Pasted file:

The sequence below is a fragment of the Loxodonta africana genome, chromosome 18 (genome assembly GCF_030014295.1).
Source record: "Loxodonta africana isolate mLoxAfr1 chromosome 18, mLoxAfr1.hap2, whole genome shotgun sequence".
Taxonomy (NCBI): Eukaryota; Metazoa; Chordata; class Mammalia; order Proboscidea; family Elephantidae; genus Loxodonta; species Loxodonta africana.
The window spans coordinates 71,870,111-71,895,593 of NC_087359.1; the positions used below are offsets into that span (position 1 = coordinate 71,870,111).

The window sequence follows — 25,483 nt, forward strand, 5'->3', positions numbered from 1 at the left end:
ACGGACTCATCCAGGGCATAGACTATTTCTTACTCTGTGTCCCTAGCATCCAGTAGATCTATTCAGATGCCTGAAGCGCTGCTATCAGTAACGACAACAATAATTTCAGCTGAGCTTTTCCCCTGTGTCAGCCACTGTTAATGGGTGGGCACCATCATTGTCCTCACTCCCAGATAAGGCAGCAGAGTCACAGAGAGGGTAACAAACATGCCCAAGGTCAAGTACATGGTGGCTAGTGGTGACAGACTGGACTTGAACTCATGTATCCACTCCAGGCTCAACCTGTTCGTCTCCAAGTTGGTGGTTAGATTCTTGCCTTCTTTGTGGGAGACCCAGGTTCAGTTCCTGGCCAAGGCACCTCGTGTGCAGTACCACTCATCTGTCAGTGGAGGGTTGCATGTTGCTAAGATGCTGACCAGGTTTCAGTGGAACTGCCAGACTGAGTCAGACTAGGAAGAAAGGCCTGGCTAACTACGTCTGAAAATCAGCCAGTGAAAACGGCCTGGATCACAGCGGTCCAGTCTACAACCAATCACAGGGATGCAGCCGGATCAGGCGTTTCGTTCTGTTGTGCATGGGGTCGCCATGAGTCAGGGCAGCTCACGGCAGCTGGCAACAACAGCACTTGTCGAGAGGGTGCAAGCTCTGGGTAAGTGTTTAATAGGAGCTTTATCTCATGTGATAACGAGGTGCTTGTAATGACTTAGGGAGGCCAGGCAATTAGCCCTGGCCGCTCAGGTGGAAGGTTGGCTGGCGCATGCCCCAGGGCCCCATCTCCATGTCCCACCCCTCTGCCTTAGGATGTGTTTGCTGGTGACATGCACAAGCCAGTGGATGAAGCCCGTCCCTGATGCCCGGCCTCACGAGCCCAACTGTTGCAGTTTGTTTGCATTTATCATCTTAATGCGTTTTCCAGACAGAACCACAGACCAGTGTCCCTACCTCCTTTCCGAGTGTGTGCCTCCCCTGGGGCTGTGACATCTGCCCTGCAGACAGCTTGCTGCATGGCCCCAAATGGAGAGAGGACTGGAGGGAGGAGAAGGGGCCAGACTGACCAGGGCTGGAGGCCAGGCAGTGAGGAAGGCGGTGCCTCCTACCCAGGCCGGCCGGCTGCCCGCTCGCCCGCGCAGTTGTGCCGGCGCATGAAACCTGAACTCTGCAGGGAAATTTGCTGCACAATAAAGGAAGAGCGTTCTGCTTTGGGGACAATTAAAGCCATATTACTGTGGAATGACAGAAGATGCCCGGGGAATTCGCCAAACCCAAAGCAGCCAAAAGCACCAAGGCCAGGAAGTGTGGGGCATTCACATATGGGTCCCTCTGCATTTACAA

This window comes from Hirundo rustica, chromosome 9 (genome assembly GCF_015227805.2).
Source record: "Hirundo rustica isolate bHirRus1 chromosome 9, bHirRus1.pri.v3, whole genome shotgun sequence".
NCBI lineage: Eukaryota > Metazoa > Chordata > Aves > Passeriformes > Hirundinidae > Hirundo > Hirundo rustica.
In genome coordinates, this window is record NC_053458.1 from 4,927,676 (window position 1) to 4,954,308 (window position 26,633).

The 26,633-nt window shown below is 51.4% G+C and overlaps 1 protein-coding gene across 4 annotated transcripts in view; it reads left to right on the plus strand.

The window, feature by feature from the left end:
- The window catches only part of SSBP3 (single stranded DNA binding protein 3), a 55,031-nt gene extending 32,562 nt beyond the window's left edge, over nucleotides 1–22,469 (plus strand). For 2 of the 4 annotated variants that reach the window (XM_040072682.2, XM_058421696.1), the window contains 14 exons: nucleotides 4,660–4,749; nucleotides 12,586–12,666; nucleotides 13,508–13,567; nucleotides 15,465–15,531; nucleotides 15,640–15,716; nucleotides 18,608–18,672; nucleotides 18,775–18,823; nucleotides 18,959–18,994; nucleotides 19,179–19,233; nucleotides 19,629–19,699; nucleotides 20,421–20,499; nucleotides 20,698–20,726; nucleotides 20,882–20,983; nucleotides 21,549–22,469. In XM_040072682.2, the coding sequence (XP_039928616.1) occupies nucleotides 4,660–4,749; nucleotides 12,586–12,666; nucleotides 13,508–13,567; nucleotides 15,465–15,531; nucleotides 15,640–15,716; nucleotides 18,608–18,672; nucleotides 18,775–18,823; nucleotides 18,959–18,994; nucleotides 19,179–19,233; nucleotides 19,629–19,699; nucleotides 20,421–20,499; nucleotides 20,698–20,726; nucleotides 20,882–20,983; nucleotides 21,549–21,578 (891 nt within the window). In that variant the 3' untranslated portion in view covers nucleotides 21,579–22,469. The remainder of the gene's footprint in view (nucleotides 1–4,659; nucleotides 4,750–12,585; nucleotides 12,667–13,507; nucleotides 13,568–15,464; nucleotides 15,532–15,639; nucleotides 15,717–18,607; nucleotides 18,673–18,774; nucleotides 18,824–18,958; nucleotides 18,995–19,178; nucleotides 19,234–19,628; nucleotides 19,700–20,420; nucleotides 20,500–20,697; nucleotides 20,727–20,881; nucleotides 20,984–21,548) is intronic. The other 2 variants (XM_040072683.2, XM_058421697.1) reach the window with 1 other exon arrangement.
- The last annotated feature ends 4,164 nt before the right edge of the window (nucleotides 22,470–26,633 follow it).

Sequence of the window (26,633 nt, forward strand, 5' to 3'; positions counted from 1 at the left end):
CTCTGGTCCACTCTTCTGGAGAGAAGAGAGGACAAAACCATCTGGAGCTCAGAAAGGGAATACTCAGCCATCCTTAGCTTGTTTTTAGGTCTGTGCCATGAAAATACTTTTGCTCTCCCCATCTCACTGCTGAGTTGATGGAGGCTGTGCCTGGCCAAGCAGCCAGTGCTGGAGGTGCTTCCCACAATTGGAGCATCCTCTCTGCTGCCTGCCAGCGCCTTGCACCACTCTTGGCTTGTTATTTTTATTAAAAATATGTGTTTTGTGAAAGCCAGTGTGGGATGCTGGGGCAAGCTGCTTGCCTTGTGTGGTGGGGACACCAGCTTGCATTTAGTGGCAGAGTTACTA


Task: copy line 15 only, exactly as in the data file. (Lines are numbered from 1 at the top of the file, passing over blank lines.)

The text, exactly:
Sequence of the window (26,633 nt, forward strand, 5' to 3'; positions counted from 1 at the left end):